Alice Through The Looking-Glass

Illustrated children's book by Lewis Carroll - online version

Home Main Menu Order Support About Search

Share page  

Previous Contents Next

The next moment soldiers came running through the wood, at first in twos and threes, then ten or twenty together, and at last in such crowds that they seemed to fill the whole forest. Alice got behind a tree, for fear of being run over, and watched them go by.
She thought that in all her life she had never seen soldiers so uncertain on their feet: they were always tripping over something or other, and whenever one went down, several more always fell over him, so that the ground was soon covered with little heaps of men.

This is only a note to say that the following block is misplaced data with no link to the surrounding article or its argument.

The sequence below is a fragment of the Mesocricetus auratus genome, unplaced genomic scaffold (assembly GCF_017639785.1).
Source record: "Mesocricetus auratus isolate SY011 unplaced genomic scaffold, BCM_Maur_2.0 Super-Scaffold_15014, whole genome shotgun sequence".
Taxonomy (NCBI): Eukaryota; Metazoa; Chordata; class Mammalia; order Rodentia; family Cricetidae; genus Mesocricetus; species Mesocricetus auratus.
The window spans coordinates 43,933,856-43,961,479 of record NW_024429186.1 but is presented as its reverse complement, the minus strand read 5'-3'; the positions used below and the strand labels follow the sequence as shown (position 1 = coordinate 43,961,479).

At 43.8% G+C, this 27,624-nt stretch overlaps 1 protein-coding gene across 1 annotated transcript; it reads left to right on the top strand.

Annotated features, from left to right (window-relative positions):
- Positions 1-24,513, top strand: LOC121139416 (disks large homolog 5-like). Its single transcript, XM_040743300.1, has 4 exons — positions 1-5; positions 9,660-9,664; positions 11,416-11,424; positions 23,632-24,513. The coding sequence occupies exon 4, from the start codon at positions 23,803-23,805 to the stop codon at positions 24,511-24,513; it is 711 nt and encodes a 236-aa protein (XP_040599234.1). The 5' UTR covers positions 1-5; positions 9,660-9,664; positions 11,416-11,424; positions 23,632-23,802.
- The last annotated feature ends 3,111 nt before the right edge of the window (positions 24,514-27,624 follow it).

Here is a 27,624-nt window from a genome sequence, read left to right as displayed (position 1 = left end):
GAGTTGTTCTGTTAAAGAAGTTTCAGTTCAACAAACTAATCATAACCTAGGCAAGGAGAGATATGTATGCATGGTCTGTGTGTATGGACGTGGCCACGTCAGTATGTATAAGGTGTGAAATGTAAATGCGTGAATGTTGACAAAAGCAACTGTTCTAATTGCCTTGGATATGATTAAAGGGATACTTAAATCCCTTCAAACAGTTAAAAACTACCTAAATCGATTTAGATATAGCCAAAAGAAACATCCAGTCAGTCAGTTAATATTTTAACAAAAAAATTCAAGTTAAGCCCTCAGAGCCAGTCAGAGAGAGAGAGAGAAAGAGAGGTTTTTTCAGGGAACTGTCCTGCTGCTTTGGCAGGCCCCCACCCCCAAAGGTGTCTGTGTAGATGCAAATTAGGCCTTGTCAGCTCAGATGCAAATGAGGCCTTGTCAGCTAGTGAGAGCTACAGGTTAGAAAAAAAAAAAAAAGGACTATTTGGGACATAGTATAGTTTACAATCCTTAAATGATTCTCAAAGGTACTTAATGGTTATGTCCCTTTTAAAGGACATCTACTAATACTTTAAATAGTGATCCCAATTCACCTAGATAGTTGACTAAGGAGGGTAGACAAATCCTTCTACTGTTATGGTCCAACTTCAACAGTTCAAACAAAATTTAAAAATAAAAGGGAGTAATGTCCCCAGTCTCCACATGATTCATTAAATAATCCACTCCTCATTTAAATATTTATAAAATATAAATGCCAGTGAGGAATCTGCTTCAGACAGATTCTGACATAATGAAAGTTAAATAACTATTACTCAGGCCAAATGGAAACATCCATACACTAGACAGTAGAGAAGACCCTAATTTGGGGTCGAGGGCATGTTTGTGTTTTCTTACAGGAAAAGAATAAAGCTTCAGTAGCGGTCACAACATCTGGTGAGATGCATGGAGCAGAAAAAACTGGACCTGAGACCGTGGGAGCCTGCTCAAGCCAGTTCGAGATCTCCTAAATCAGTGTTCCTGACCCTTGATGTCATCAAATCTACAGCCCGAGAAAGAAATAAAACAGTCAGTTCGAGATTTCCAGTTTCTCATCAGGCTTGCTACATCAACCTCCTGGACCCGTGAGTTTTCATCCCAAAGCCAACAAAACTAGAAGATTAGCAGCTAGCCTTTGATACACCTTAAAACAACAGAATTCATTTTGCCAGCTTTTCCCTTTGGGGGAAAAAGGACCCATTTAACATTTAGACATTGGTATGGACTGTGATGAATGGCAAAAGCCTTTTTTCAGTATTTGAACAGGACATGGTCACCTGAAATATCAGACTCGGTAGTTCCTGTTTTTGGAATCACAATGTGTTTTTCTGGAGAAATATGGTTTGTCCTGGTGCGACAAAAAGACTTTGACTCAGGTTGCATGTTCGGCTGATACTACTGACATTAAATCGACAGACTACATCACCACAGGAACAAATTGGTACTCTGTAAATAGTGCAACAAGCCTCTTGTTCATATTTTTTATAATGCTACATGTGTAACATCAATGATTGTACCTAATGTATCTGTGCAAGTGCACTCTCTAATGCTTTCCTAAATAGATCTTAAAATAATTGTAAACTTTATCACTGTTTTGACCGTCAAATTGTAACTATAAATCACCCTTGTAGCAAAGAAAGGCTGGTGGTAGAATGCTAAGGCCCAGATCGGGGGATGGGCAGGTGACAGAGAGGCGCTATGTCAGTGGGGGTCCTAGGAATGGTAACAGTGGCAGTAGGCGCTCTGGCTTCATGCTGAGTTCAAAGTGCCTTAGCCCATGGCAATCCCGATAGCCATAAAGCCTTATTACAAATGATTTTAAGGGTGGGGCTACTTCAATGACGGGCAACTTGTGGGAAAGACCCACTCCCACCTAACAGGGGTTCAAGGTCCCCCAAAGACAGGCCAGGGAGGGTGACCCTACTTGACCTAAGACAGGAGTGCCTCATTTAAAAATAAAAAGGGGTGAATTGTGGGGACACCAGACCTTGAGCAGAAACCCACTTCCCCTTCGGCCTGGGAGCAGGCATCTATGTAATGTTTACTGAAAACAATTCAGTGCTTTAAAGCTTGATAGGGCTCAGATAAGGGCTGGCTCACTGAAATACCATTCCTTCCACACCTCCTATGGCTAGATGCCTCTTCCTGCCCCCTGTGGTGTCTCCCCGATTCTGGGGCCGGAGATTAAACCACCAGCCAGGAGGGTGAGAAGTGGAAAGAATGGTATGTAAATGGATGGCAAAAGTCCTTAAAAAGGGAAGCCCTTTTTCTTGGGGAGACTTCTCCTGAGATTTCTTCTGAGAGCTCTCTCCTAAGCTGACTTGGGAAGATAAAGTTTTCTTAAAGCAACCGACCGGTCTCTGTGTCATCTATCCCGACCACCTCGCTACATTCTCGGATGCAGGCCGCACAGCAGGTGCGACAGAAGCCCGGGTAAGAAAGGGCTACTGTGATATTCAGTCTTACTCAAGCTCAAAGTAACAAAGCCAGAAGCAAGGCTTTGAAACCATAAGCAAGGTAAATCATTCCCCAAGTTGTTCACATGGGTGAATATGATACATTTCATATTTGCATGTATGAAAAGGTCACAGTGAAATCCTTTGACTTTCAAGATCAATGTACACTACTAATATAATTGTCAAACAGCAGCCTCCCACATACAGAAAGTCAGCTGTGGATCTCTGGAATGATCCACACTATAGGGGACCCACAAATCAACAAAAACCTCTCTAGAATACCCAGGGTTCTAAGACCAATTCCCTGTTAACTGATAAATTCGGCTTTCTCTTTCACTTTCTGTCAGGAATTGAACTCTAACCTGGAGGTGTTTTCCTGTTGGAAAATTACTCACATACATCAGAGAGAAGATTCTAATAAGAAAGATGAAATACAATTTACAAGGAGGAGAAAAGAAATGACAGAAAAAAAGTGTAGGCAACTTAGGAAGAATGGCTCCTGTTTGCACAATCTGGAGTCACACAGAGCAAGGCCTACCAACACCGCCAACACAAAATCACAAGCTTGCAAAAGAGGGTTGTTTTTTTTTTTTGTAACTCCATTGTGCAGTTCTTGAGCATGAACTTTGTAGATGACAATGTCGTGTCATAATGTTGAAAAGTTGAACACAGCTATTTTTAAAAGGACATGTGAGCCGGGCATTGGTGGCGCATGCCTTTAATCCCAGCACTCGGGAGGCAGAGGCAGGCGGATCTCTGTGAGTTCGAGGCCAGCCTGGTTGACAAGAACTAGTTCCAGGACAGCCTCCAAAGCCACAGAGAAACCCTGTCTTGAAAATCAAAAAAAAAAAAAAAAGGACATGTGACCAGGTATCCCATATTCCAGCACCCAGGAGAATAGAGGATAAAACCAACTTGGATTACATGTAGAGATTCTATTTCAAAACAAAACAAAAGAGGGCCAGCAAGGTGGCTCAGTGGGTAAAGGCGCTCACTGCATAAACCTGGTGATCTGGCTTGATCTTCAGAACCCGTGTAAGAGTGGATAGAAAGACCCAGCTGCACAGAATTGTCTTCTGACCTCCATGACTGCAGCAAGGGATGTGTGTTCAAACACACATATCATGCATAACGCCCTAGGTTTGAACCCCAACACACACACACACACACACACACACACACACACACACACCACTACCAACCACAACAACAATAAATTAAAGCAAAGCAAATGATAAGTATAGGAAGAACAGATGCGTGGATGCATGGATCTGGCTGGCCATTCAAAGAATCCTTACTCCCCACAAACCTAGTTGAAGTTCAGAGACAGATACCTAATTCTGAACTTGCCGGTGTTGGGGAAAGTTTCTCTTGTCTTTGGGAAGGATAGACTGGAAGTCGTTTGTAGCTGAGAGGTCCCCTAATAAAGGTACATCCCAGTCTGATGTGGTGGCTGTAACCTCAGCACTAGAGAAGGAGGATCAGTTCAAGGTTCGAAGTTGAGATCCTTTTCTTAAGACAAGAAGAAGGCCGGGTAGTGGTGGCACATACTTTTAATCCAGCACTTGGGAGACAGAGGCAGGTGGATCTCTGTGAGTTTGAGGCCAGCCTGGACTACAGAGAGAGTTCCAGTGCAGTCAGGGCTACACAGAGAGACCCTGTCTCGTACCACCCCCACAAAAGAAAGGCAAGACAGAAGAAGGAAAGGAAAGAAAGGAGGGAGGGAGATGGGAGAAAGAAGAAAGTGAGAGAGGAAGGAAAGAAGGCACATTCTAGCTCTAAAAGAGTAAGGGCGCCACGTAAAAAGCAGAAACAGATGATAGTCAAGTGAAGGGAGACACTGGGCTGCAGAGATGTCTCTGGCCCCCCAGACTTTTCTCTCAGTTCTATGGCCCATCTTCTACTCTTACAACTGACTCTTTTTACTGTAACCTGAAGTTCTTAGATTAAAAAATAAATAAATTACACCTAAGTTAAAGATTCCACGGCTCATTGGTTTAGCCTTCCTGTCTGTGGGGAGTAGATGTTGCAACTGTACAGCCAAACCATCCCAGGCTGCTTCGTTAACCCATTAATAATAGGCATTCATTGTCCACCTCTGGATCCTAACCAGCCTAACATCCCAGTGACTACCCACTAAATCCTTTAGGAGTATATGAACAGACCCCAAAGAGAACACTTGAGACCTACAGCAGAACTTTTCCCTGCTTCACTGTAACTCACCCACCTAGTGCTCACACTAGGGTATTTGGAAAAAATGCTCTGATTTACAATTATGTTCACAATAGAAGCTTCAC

Then came the horses. Having four feet these managed rather better than the foot-soldiers: but even they stumbled now and then : and it seemed to be a regular rule that, whenever a horse stum-bled, the rider fell off instantly. The confusion got worse every moment, and Alice was very glad to get out of the wood into an open place, where she found the White King seated on the ground, busily writing in his memorandum-book.